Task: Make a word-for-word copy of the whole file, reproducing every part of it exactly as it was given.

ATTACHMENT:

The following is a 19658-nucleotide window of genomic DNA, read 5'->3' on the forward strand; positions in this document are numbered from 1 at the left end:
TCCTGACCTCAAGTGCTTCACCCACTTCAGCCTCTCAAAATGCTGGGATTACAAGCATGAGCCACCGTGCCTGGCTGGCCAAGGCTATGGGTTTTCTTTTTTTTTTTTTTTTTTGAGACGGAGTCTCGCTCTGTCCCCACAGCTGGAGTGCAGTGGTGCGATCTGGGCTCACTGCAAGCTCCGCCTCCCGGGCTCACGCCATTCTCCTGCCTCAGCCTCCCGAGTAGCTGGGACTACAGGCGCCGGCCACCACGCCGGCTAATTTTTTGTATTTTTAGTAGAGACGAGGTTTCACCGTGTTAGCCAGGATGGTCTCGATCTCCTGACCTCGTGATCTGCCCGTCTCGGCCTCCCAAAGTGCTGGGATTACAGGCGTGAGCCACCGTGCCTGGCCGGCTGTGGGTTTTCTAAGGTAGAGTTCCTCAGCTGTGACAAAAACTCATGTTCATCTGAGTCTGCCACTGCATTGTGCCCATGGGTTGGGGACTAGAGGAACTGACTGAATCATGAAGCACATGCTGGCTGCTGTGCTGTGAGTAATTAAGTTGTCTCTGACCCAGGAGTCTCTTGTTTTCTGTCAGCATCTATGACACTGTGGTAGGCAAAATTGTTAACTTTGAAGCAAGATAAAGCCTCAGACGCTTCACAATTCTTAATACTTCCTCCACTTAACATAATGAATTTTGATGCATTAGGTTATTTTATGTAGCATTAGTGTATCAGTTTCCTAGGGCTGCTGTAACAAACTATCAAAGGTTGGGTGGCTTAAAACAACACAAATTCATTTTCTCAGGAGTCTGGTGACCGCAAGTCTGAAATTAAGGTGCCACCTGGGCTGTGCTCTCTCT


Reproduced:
The following is a 19658-nucleotide window of genomic DNA, read 5'->3' on the forward strand; positions in this document are numbered from 1 at the left end:
TCCTGACCTCAAGTGCTTCACCCACTTCAGCCTCTCAAAATGCTGGGATTACAAGCATGAGCCACCGTGCCTGGCTGGCCAAGGCTATGGGTTTTCTTTTTTTTTTTTTTTTTTGAGACGGAGTCTCGCTCTGTCCCCACAGCTGGAGTGCAGTGGTGCGATCTGGGCTCACTGCAAGCTCCGCCTCCCGGGCTCACGCCATTCTCCTGCCTCAGCCTCCCGAGTAGCTGGGACTACAGGCGCCGGCCACCACGCCGGCTAATTTTTTGTATTTTTAGTAGAGACGAGGTTTCACCGTGTTAGCCAGGATGGTCTCGATCTCCTGACCTCGTGATCTGCCCGTCTCGGCCTCCCAAAGTGCTGGGATTACAGGCGTGAGCCACCGTGCCTGGCCGGCTGTGGGTTTTCTAAGGTAGAGTTCCTCAGCTGTGACAAAAACTCATGTTCATCTGAGTCTGCCACTGCATTGTGCCCATGGGTTGGGGACTAGAGGAACTGACTGAATCATGAAGCACATGCTGGCTGCTGTGCTGTGAGTAATTAAGTTGTCTCTGACCCAGGAGTCTCTTGTTTTCTGTCAGCATCTATGACACTGTGGTAGGCAAAATTGTTAACTTTGAAGCAAGATAAAGCCTCAGACGCTTCACAATTCTTAATACTTCCTCCACTTAACATAATGAATTTTGATGCATTAGGTTATTTTATGTAGCATTAGTGTATCAGTTTCCTAGGGCTGCTGTAACAAACTATCAAAGGTTGGGTGGCTTAAAACAACACAAATTCATTTTCTCAGGAGTCTGGTGACCGCAAGTCTGAAATTAAGGTGCCACCTGGGCTGTGCTCTCTCT